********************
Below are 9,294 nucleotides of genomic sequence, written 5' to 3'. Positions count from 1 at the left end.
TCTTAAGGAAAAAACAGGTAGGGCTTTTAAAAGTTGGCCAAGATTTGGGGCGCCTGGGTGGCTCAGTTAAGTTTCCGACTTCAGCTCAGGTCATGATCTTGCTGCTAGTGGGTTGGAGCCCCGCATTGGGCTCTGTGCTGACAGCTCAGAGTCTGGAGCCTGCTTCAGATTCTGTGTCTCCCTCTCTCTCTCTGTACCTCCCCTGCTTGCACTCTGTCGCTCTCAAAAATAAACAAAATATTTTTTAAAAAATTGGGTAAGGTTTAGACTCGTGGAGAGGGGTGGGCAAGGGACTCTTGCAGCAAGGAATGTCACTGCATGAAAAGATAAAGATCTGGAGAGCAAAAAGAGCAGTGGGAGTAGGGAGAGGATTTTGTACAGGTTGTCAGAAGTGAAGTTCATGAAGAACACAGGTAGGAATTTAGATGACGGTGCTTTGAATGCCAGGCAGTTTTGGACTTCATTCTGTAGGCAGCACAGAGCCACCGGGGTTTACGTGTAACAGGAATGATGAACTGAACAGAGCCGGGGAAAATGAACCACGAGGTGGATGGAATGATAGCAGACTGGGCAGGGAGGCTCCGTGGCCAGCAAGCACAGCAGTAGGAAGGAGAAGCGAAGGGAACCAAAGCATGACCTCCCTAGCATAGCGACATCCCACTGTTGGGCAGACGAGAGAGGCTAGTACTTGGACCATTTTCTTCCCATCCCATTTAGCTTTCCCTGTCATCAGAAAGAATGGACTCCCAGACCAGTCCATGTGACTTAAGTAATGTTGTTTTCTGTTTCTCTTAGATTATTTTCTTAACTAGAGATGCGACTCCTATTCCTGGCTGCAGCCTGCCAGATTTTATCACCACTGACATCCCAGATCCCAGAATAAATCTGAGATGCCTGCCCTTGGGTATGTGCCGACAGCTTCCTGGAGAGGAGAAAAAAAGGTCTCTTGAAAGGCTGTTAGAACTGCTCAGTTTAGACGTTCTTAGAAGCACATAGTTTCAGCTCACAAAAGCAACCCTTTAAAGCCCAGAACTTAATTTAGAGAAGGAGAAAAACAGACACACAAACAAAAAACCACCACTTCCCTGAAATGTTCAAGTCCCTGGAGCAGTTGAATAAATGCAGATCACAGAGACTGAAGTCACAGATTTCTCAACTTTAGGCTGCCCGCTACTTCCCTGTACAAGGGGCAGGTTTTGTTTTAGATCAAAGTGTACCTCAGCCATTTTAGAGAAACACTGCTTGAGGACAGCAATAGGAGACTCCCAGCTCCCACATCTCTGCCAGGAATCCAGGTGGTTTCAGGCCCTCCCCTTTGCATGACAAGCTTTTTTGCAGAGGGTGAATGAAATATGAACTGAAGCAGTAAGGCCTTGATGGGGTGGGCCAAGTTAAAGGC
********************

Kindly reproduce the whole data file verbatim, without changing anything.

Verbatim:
Below are 9,294 nucleotides of genomic sequence, written 5' to 3'. Positions count from 1 at the left end.
TCTTAAGGAAAAAACAGGTAGGGCTTTTAAAAGTTGGCCAAGATTTGGGGCGCCTGGGTGGCTCAGTTAAGTTTCCGACTTCAGCTCAGGTCATGATCTTGCTGCTAGTGGGTTGGAGCCCCGCATTGGGCTCTGTGCTGACAGCTCAGAGTCTGGAGCCTGCTTCAGATTCTGTGTCTCCCTCTCTCTCTCTGTACCTCCCCTGCTTGCACTCTGTCGCTCTCAAAAATAAACAAAATATTTTTTAAAAAATTGGGTAAGGTTTAGACTCGTGGAGAGGGGTGGGCAAGGGACTCTTGCAGCAAGGAATGTCACTGCATGAAAAGATAAAGATCTGGAGAGCAAAAAGAGCAGTGGGAGTAGGGAGAGGATTTTGTACAGGTTGTCAGAAGTGAAGTTCATGAAGAACACAGGTAGGAATTTAGATGACGGTGCTTTGAATGCCAGGCAGTTTTGGACTTCATTCTGTAGGCAGCACAGAGCCACCGGGGTTTACGTGTAACAGGAATGATGAACTGAACAGAGCCGGGGAAAATGAACCACGAGGTGGATGGAATGATAGCAGACTGGGCAGGGAGGCTCCGTGGCCAGCAAGCACAGCAGTAGGAAGGAGAAGCGAAGGGAACCAAAGCATGACCTCCCTAGCATAGCGACATCCCACTGTTGGGCAGACGAGAGAGGCTAGTACTTGGACCATTTTCTTCCCATCCCATTTAGCTTTCCCTGTCATCAGAAAGAATGGACTCCCAGACCAGTCCATGTGACTTAAGTAATGTTGTTTTCTGTTTCTCTTAGATTATTTTCTTAACTAGAGATGCGACTCCTATTCCTGGCTGCAGCCTGCCAGATTTTATCACCACTGACATCCCAGATCCCAGAATAAATCTGAGATGCCTGCCCTTGGGTATGTGCCGACAGCTTCCTGGAGAGGAGAAAAAAAGGTCTCTTGAAAGGCTGTTAGAACTGCTCAGTTTAGACGTTCTTAGAAGCACATAGTTTCAGCTCACAAAAGCAACCCTTTAAAGCCCAGAACTTAATTTAGAGAAGGAGAAAAACAGACACACAAACAAAAAACCACCACTTCCCTGAAATGTTCAAGTCCCTGGAGCAGTTGAATAAATGCAGATCACAGAGACTGAAGTCACAGATTTCTCAACTTTAGGCTGCCCGCTACTTCCCTGTACAAGGGGCAGGTTTTGTTTTAGATCAAAGTGTACCTCAGCCATTTTAGAGAAACACTGCTTGAGGACAGCAATAGGAGACTCCCAGCTCCCACATCTCTGCCAGGAATCCAGGTGGTTTCAGGCCCTCCCCTTTGCATGACAAGCTTTTTTGCAGAGGGTGAATGAAATATGAACTGAAGCAGTAAGGCCTTGATGGGGTGGGCCAAGTTAAAGGC